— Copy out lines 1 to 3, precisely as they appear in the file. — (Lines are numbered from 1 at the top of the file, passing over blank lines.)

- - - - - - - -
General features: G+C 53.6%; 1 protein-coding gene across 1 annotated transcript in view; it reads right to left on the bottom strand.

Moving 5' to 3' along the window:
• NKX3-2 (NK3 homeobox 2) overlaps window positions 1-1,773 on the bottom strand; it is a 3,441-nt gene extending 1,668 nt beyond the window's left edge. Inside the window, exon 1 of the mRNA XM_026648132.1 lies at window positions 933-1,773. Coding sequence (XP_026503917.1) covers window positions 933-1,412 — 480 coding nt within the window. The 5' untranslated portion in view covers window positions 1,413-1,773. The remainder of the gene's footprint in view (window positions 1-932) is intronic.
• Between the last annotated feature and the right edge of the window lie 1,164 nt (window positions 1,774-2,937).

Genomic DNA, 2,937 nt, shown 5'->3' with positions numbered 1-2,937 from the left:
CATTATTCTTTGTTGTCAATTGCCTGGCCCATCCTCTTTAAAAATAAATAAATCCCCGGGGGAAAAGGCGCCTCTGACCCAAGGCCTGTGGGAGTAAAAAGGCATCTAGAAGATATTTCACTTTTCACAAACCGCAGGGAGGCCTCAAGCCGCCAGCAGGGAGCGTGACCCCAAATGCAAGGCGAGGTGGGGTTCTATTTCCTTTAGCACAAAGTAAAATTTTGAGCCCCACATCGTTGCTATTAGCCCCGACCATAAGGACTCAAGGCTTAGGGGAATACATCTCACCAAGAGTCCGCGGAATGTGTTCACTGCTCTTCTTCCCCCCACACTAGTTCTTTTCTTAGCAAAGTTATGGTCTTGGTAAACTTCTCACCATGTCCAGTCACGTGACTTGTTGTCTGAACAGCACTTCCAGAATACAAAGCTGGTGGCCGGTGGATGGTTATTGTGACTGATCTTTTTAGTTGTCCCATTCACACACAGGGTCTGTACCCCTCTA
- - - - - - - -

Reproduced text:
General features: G+C 53.6%; 1 protein-coding gene across 1 annotated transcript in view; it reads right to left on the bottom strand.

Moving 5' to 3' along the window:
• NKX3-2 (NK3 homeobox 2) overlaps window positions 1-1,773 on the bottom strand; it is a 3,441-nt gene extending 1,668 nt beyond the window's left edge. Inside the window, exon 1 of the mRNA XM_026648132.1 lies at window positions 933-1,773. Coding sequence (XP_026503917.1) covers window positions 933-1,412 — 480 coding nt within the window. The 5' untranslated portion in view covers window positions 1,413-1,773. The remainder of the gene's footprint in view (window positions 1-932) is intronic.